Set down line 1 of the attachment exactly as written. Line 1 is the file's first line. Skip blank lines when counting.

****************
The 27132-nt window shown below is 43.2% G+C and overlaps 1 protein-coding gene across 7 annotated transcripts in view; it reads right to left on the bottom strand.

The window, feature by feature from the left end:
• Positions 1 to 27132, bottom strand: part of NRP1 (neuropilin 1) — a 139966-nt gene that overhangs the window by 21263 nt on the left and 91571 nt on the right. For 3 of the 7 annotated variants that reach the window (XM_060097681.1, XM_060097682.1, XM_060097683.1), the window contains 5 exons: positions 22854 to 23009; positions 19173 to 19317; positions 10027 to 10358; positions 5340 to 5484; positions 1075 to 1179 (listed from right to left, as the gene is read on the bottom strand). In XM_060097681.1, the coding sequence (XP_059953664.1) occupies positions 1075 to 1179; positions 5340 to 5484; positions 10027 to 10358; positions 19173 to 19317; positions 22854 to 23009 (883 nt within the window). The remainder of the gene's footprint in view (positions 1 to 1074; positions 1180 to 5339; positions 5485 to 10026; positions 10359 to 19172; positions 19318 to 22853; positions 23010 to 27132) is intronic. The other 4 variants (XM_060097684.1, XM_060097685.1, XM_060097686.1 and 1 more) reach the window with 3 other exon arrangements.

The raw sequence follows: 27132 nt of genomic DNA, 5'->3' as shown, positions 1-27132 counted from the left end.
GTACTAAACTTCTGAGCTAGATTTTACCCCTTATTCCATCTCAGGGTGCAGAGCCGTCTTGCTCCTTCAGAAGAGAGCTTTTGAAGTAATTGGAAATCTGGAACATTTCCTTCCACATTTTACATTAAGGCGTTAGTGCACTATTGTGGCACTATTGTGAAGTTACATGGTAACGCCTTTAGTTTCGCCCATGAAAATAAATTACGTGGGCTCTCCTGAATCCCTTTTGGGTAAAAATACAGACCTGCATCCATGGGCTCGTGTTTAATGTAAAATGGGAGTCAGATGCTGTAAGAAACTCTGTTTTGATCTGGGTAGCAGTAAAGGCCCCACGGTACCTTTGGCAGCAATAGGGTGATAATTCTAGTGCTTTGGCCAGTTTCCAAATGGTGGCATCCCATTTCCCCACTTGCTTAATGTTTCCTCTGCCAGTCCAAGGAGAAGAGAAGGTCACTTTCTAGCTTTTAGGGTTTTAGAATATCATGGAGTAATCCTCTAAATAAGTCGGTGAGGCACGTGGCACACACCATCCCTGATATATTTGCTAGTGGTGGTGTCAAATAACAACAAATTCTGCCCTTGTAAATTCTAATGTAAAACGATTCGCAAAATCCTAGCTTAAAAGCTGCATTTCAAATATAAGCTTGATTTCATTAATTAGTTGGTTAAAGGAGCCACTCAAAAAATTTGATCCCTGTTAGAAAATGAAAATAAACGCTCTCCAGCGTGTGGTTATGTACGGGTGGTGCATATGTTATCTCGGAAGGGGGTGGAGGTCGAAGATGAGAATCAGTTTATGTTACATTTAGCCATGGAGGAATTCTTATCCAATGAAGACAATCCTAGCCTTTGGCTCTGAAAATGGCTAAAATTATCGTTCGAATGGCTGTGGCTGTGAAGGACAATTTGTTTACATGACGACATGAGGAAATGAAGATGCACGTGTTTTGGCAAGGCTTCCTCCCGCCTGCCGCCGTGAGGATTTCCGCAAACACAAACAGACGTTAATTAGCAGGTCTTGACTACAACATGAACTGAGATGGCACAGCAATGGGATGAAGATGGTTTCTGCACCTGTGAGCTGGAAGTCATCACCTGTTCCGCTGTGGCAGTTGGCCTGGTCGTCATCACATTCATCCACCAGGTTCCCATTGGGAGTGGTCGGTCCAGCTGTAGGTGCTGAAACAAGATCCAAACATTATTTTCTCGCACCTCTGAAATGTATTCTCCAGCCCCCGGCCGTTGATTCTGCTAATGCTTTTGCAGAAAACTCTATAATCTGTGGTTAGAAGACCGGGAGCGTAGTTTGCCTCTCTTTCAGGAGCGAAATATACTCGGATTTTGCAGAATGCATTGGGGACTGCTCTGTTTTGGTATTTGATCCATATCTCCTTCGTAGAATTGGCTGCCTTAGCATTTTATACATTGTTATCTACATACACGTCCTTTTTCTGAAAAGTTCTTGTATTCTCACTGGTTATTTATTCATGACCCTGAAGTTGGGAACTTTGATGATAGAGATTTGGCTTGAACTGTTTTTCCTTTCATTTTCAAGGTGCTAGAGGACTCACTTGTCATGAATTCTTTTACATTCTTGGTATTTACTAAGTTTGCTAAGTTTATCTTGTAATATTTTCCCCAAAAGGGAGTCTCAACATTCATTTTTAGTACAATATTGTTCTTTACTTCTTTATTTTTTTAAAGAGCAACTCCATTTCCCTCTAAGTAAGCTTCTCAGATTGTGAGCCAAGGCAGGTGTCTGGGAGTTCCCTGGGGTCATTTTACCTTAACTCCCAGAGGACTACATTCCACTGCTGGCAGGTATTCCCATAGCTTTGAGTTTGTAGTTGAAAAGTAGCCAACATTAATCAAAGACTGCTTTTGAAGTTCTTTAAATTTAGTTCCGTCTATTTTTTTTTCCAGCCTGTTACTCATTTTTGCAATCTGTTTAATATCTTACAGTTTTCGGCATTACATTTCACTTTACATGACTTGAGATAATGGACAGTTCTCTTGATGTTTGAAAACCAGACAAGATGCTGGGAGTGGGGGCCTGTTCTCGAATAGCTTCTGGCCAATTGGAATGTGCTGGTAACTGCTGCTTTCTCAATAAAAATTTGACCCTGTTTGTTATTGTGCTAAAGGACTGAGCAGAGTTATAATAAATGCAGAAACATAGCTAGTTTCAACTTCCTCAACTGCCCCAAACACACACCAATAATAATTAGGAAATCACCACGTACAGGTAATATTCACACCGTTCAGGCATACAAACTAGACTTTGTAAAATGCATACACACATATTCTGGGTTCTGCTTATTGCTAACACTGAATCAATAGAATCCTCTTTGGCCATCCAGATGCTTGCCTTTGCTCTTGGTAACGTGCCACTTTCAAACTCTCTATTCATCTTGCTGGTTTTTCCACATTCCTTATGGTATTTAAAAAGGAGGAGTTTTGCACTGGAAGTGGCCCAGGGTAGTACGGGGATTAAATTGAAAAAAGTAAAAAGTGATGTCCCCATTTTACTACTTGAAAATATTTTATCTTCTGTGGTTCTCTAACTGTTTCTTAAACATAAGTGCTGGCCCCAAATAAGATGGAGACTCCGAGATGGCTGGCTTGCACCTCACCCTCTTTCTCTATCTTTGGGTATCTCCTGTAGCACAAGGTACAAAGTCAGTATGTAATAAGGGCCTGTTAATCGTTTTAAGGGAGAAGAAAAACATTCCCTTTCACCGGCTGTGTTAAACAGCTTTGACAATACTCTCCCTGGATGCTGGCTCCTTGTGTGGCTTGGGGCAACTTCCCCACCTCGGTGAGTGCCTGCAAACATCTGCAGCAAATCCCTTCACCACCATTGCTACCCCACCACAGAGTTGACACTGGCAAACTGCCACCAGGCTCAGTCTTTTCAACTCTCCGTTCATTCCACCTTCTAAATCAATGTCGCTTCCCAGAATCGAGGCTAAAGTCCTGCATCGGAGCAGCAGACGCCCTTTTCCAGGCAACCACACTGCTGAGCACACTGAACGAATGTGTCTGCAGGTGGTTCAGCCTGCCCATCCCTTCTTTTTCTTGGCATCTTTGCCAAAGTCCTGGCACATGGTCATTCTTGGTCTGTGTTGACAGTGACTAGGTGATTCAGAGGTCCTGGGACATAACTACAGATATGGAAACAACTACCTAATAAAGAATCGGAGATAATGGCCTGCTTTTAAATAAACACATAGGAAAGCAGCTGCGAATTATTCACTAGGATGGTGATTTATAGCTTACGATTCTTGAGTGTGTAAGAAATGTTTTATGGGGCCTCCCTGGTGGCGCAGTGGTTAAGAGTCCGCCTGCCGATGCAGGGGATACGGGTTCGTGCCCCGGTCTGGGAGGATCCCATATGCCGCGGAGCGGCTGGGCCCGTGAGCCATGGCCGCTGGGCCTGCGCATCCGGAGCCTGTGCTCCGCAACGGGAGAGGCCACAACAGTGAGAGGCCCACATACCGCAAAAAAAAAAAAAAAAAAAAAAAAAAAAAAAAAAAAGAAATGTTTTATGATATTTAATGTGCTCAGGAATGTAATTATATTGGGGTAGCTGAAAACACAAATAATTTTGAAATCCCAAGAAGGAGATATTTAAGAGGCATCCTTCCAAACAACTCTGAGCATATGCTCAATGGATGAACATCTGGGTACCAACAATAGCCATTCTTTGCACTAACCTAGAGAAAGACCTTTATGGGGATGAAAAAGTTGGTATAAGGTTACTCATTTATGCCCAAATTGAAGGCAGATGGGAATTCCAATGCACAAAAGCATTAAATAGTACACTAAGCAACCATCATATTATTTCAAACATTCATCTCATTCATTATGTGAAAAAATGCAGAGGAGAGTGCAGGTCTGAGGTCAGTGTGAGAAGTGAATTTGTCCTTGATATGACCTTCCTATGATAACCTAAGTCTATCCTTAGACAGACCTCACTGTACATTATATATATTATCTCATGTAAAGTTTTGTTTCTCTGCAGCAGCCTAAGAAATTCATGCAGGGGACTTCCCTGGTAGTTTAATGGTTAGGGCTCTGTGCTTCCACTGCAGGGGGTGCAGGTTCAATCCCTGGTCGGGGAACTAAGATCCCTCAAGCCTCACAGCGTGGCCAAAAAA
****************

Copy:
The 27132-nt window shown below is 43.2% G+C and overlaps 1 protein-coding gene across 7 annotated transcripts in view; it reads right to left on the bottom strand.